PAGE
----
The murder trial of former New England Patriots player Aaron Hernandez was briefly delayed Thursday by a bomb threat called in to the courthouse.
Superior Court Judge Susan Garsh cut off testimony around noon after a court officer alerted her to the threat. She told jurors there would be a brief delay and they were led from the courtroom. Then she announced that the building was being evacuated.
The Fall River Justice Center was swept by Massachusetts State Police. No explosives were found, and employees were let back in about an hour later.
Court resumed at 2 p.m., with Garsh telling jurors that there was no reason to believe the interruption was related to the Hernandez case.
Jurors were held in a building across the street during the closure. Security officers said Hernandez was taken out of the building but did not say where he was held.
Hernandez is accused in the June 2013 killing of Odin Lloyd, who was dating the sister of Hernandez’s fiancee.
Also Thursday, the court released Garsh’s decision that prosecutors may introduce into the trial jailhouse calls Hernandez made in which he discusses giving money to a cousin. Prosecutors say the promises of money were used to buy her silence after the killing.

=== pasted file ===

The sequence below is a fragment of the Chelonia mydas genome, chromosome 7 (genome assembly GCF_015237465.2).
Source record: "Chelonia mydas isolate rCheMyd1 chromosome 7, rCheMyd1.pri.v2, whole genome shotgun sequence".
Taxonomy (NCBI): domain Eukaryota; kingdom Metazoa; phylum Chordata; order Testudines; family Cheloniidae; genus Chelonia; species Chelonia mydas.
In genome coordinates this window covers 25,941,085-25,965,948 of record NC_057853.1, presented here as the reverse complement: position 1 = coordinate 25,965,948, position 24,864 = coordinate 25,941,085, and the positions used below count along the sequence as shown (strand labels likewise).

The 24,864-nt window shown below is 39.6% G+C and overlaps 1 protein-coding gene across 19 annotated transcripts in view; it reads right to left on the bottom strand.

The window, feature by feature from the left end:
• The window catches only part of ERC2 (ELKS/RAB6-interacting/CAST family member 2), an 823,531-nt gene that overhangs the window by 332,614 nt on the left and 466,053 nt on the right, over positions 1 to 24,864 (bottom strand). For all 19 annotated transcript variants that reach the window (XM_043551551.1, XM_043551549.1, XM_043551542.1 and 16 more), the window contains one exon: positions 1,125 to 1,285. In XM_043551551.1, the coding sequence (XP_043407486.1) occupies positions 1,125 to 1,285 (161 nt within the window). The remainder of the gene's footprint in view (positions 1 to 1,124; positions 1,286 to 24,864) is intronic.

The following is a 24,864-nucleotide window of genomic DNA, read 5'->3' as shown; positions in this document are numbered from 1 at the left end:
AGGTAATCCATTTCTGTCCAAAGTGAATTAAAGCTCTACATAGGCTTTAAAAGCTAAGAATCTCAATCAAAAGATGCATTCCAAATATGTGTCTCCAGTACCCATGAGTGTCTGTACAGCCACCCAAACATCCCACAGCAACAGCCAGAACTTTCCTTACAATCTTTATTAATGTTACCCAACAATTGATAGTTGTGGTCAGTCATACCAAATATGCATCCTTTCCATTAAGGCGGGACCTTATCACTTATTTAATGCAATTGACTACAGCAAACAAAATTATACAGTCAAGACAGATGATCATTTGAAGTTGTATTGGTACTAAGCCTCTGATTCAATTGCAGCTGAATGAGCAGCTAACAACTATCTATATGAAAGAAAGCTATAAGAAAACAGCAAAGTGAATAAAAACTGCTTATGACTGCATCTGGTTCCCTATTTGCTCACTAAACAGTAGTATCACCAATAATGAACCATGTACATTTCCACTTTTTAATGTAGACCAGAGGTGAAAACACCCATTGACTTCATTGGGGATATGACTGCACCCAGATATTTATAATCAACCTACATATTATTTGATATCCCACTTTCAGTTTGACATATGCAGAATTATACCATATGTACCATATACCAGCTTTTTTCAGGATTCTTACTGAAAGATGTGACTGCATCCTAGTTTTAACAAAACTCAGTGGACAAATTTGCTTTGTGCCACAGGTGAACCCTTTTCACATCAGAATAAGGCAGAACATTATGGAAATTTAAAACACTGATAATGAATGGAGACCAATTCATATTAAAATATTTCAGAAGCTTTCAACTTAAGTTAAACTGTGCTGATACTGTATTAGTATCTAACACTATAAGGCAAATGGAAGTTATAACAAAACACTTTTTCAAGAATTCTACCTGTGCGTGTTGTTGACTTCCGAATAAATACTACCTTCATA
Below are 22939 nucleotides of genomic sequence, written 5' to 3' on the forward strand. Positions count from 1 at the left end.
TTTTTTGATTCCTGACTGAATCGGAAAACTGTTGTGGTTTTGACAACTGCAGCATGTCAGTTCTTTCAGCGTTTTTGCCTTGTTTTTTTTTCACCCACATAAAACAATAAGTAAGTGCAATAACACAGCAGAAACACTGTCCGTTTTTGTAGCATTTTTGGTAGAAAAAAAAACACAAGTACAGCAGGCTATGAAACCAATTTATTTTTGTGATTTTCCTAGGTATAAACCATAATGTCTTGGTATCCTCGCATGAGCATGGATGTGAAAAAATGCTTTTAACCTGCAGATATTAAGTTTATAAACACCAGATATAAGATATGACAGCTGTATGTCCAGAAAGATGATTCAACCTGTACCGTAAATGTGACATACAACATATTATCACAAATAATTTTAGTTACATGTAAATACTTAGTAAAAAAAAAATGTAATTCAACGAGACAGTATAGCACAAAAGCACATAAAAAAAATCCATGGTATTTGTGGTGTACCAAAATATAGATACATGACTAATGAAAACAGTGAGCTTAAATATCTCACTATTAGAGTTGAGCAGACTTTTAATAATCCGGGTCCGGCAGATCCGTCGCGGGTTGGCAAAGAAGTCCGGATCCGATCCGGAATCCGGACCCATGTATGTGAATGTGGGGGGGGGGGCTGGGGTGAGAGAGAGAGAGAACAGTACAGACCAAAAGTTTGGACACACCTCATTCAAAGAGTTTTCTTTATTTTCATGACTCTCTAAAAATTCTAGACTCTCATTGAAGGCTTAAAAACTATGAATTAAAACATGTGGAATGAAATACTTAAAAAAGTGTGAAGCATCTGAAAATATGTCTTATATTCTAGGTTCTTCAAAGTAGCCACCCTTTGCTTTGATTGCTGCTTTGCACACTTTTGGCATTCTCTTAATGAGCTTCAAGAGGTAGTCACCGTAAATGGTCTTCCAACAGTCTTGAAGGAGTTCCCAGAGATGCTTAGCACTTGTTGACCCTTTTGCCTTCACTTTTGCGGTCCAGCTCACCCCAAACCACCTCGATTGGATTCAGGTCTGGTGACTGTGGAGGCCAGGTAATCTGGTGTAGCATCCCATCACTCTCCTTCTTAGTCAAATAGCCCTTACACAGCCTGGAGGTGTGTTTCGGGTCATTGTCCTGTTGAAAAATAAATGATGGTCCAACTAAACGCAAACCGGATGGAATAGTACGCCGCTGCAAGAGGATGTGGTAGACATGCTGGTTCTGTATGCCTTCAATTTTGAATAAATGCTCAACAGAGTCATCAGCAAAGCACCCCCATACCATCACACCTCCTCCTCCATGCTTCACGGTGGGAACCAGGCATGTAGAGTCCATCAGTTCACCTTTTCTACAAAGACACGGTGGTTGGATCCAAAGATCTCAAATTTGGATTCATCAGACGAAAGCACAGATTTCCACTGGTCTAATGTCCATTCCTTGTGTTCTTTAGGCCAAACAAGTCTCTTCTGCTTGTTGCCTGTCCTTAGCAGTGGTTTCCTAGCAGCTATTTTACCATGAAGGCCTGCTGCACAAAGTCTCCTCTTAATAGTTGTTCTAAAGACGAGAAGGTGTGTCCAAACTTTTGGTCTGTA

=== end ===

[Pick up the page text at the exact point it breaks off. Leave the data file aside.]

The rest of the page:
Garsh said she would also allow a July 12, 2013 call in which Hernandez, speaking from jail, tells his cousin Tanya Singleton: "Obviously don’t say nothing."
Singleton, who has terminal cancer, spent seven months in jail for refusing to testify before a grand jury investigating Lloyd’s killing. She has also pleaded not guilty to helping Hernandez co-defendant Ernest Wallace flee to Georgia.
In a July 23, 2013 conversation from behind bars, Hernandez is recorded saying he set up trust funds of $75,000 or $100,000 for Singleton’s two sons, which he says would double every seven years.
In fact, he never set up the trust funds.
Singleton’s sister, Jennifer Mercado, completed her testimony in the case Thursday. Mercado, who was granted immunity and ordered by the court to testify, said on the stand this week that Wallace and Hernandez’s other co-defendant, Carlos Ortiz, sometimes smoked PCP and that Wallace would act crazy, jittery and erratic.
She said surveillance video taken at Hernandez’s home in the early morning hours before the killing showed the two men acting jittery. But upon seeing more video Thursday from that morning and later that day, Mercado said it did not appear that Wallace and Ortiz were acting erratic or crazy.
Wallace and Ortiz have pleaded not guilty and are being tried separately.